FTX founder Sam Bankman-Fried made his first appearance during his own fraud trial on Thursday, a move that experts are calling a last-ditch effort to avoid conviction. The focus of his testimony was on private Signal messages he had shared with former colleagues and whether or not he had the authority to delete those messages.
Bankman-Fried argued that the use of encrypted messaging apps like Signal was necessary to protect FTX from constant hacking attempts. He stated that he used the app’s “auto-delete” function because Signal was primarily used for casual conversations rather than discussing official business matters. Bankman-Fried’s claim that deleting certain spreadsheets, which portrayed different versions of FTX’s balance sheet, was permissible was confirmed by his response of “yes” when asked by prosecutors.
Judge Kaplan dismissed the jury after Bankman-Fried’s testimony and will determine later if it can be repeated to the jury. One of Bankman-Fried’s defense strategies involved blaming his lawyers for advising him to structure payments from Alameda as loans rather than dividends. He justified this method as a way of avoiding double taxation.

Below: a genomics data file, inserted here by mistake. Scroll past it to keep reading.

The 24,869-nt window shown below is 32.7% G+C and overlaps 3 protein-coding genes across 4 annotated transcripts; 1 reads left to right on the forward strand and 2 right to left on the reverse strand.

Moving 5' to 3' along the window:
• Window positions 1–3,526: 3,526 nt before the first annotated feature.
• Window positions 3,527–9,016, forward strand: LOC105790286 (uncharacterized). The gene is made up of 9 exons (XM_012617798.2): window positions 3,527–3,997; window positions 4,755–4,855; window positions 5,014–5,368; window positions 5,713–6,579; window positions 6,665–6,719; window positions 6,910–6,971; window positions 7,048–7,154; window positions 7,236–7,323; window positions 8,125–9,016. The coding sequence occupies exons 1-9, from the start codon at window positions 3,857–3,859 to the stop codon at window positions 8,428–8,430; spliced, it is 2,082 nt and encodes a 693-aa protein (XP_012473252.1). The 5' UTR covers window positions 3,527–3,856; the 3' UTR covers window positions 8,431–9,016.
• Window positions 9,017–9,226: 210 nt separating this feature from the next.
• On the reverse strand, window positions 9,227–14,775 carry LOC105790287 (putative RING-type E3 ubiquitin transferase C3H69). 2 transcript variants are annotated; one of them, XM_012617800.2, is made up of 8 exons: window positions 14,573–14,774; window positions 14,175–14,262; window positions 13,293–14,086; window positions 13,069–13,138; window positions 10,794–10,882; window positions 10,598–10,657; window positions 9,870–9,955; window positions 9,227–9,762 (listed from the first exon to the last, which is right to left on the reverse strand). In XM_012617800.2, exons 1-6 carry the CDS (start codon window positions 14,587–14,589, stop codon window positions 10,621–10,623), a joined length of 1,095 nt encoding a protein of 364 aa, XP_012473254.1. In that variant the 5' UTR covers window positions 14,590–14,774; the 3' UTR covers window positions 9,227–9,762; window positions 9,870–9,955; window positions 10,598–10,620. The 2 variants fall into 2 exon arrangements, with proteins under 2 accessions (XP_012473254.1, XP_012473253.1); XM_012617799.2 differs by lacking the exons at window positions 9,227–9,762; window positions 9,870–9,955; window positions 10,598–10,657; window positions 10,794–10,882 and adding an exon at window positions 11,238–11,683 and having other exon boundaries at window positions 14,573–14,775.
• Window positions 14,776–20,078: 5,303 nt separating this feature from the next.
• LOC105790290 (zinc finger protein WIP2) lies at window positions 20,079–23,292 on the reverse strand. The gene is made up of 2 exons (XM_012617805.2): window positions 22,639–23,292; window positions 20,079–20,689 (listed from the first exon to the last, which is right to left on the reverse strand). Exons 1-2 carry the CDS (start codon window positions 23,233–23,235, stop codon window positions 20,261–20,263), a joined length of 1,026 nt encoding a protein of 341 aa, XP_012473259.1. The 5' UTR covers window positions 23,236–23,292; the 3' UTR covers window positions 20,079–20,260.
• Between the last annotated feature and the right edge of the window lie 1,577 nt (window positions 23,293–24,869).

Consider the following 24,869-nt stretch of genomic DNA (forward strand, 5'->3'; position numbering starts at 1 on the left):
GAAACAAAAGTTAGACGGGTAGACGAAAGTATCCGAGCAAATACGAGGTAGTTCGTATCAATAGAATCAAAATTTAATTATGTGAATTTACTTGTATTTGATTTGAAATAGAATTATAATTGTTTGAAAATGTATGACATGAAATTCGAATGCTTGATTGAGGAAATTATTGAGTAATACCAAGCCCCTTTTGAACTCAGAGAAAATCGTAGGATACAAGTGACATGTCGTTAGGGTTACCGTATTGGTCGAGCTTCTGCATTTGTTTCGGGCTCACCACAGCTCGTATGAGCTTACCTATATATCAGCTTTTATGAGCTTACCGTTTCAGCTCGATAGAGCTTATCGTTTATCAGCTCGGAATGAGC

Bankman-Fried admitted to only skimming through FTX’s terms of service, which were drafted by both in-house and outside lawyers. When asked if he believed the loans from Alameda to FTX complied with the terms of service, he replied, “Um, yes, under many circumstances.”
Throughout his testimony, Bankman-Fried’s answers were often stuttering, vague, and evasive. He frequently claimed not to know or recall specific details when prompted for further information. At one point, Judge Kaplan reprimanded the ex-CEO and instructed him to listen to the question and answer directly.
During the examination, Bankman-Fried appeared increasingly restless, fidgeting and frequently taking sips of water. When asked if he believed Alameda had the ability to use FTX customer deposits, he responded, “I wouldn’t phrase it that way, but I think the answer to the question I think you’re trying to ask is ‘yes’.”
Anthony Scaramucci, the founder of SkyBridge Capital and close to Bankman-Fried, expressed his disapproval of the founder’s decision to testify. Scaramucci stated in an interview that it was a “very bad move” for Bankman-Fried and admitted regret for introducing him to world leaders.
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